As an ancient city, Taraz has a lot to offer for travelers. You may enjoy checking out caravanserais and craft producers, merchants’ warehouses, and shops. Taraz has significant two mausoleums that illustrate the magnificent ancient past of the city. Female visitors are advised to wear modest clothes and cover their heads when entering the mausoleums.
It is better to start your exploration journey of the Taraz sites from the Tekturmas mausoleum. Tekturmas is located at the outskirts of the city on the bank of the Talas River belonging to the 13th century architectural monuments and it is considered being one of the holy places of Taraz.
Pilgrims and residents believe that “Tekturmas” is the grave of the Sultan Saint Mahmud Khan, a military leader during the reign of the Karakhanid dynasty. From here you can also enjoy a great panoramic view of the city and the Karatau mountains and the Talas Alatau open area as far as the eye can see.
The Mausoleum of Karakhan was rebuilt at the beginning of the 20th century. The mausoleum dates back to the 11th or 12th century and is also called the mausoleum of Aulie-Ata, the same name as the city was once called.
The mausoleum is believed to be the grave of one of the rulers of the Karakhanid dynasty.
Mausoleum of Aisha Bibi
It is one of the mausolea that you must visit, here lies the girl, the lover of Karakhan. Aisha Bibi village is located 8 km away from the Western gateway of the city. You can take the minibus from Taraz to Shymkent and tell the driver that you want to stop in Aisha Bibi or make the way by a taxi. The mausoleum is about 500 m away from the main road. It stays in a fenced compound amid grounds filled with red rose bushes making this a pleasant spot in the summer season. To Akyrtas you can get by taxi from Taraz and driving towards Almaty for about 33 km over the Eastern edge of the town next to the village Aksholak.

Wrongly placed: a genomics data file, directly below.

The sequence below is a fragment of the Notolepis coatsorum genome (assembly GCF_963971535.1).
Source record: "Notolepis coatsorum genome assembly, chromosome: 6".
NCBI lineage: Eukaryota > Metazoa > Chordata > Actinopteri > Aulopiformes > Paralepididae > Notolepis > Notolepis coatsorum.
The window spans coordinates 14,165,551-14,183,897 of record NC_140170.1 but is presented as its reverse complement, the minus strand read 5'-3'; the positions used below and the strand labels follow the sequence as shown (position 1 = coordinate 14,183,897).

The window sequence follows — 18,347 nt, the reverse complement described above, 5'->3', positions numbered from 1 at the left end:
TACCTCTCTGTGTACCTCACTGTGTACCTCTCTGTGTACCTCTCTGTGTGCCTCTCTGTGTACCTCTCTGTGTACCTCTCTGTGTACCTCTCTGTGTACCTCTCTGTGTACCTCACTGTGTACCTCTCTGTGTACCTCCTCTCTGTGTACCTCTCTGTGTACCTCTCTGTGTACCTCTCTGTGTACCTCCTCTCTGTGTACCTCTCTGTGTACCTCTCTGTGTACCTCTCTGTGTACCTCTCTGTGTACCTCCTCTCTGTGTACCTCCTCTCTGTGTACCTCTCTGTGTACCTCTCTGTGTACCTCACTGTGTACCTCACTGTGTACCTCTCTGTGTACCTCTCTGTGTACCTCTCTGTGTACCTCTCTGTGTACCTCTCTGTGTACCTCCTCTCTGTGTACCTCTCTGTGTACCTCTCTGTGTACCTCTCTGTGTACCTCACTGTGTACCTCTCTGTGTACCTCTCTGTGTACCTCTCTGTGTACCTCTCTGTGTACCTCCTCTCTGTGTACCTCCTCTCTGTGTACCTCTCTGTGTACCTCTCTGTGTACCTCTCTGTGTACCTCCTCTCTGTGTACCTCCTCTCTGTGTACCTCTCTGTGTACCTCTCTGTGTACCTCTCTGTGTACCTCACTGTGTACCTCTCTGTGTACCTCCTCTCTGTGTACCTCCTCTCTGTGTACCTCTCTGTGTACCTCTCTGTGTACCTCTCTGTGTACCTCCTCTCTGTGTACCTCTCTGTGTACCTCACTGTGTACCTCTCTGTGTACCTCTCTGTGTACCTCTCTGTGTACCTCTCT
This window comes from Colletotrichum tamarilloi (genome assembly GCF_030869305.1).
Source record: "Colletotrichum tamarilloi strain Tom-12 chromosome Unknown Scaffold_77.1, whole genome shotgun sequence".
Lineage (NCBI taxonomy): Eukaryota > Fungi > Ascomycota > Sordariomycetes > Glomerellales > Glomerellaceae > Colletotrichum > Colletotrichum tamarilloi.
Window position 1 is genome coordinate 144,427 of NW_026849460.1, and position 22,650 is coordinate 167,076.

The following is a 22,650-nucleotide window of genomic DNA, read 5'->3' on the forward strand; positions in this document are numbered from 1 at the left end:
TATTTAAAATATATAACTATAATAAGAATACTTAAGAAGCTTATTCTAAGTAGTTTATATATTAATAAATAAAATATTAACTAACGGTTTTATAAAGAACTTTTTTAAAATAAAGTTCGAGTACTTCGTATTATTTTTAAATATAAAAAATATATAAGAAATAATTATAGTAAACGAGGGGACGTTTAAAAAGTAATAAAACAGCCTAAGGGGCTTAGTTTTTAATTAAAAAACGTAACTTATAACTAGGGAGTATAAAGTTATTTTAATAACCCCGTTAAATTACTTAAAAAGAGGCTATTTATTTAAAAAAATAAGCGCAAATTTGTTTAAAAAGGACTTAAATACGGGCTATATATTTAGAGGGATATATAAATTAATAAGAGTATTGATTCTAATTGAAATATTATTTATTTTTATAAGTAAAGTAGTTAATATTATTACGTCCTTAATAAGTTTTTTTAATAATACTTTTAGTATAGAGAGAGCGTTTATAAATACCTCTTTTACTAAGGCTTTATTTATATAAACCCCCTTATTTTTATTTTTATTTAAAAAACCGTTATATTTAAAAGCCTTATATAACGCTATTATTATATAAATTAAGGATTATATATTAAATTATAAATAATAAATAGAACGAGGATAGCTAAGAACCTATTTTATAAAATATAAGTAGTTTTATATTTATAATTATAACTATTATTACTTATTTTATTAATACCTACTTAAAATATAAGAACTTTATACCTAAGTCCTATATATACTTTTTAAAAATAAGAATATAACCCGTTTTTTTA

The legends indicate that Shakhmakhmud the governor of the Taraz fell in loved with Aisha Bibi and asked for her hand in marriage. However, he was rejected by the Zangi-Ata the stepfather of Aisha Bibi. She opposed her stepfather and drove to Taraz to be with the man she loves but just short of the city she was bitten by a snake and died. The mausoleum was built in the style traditional for that time. The base of the building has a cubic shape, terracotta tiles and ornaments of zoomorphic and geometric motifs were used as decoration.
Zhambyl Regional Museum
of History and Local Lore
The regional museum is located along Tele bi street and was founded in August 1931 as a city museum. Throughout its existence, the museum collection has been supplied from various sources of archaeological expeditions and also by individuals.
The most valuable exhibits of the Zhambyl Museum were originally archaeological and numismatic collections, ethnographic items, photographs and documents. The pride of the museum is the courtyard at the back, a glass-walled similar yurt building. Inside there is the best collection of fascinating Turkic stone statues placed at places of burial in Kazakhstan called balbals. In the other building abutting the courtyard the history of Talas area is illustrated.